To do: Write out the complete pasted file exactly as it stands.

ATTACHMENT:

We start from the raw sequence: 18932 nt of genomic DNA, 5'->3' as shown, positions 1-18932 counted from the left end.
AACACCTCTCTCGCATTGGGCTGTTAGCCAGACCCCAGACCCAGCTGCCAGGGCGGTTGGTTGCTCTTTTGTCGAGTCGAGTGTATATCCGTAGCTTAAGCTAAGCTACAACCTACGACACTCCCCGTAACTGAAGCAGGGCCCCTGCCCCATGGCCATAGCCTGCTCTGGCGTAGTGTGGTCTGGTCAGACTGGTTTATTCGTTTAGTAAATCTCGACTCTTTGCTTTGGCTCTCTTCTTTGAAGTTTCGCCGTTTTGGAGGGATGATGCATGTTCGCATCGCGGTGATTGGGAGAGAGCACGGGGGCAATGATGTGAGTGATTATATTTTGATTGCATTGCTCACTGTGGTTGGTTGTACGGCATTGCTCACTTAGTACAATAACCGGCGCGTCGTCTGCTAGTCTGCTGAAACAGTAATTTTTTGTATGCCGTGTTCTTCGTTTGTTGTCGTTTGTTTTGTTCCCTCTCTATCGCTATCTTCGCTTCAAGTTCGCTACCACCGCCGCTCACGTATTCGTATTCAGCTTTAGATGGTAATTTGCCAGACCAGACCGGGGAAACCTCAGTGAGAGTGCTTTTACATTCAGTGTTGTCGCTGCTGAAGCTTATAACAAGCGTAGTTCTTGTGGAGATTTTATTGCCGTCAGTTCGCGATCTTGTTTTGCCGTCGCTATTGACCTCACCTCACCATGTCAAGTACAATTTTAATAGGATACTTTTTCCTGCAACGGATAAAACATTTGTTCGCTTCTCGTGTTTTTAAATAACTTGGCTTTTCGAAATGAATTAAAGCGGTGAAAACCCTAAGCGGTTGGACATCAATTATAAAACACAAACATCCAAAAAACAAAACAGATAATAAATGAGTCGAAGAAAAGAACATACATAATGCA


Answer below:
We start from the raw sequence: 18932 nt of genomic DNA, 5'->3' as shown, positions 1-18932 counted from the left end.
AACACCTCTCTCGCATTGGGCTGTTAGCCAGACCCCAGACCCAGCTGCCAGGGCGGTTGGTTGCTCTTTTGTCGAGTCGAGTGTATATCCGTAGCTTAAGCTAAGCTACAACCTACGACACTCCCCGTAACTGAAGCAGGGCCCCTGCCCCATGGCCATAGCCTGCTCTGGCGTAGTGTGGTCTGGTCAGACTGGTTTATTCGTTTAGTAAATCTCGACTCTTTGCTTTGGCTCTCTTCTTTGAAGTTTCGCCGTTTTGGAGGGATGATGCATGTTCGCATCGCGGTGATTGGGAGAGAGCACGGGGGCAATGATGTGAGTGATTATATTTTGATTGCATTGCTCACTGTGGTTGGTTGTACGGCATTGCTCACTTAGTACAATAACCGGCGCGTCGTCTGCTAGTCTGCTGAAACAGTAATTTTTTGTATGCCGTGTTCTTCGTTTGTTGTCGTTTGTTTTGTTCCCTCTCTATCGCTATCTTCGCTTCAAGTTCGCTACCACCGCCGCTCACGTATTCGTATTCAGCTTTAGATGGTAATTTGCCAGACCAGACCGGGGAAACCTCAGTGAGAGTGCTTTTACATTCAGTGTTGTCGCTGCTGAAGCTTATAACAAGCGTAGTTCTTGTGGAGATTTTATTGCCGTCAGTTCGCGATCTTGTTTTGCCGTCGCTATTGACCTCACCTCACCATGTCAAGTACAATTTTAATAGGATACTTTTTCCTGCAACGGATAAAACATTTGTTCGCTTCTCGTGTTTTTAAATAACTTGGCTTTTCGAAATGAATTAAAGCGGTGAAAACCCTAAGCGGTTGGACATCAATTATAAAACACAAACATCCAAAAAACAAAACAGATAATAAATGAGTCGAAGAAAAGAACATACATAATGCA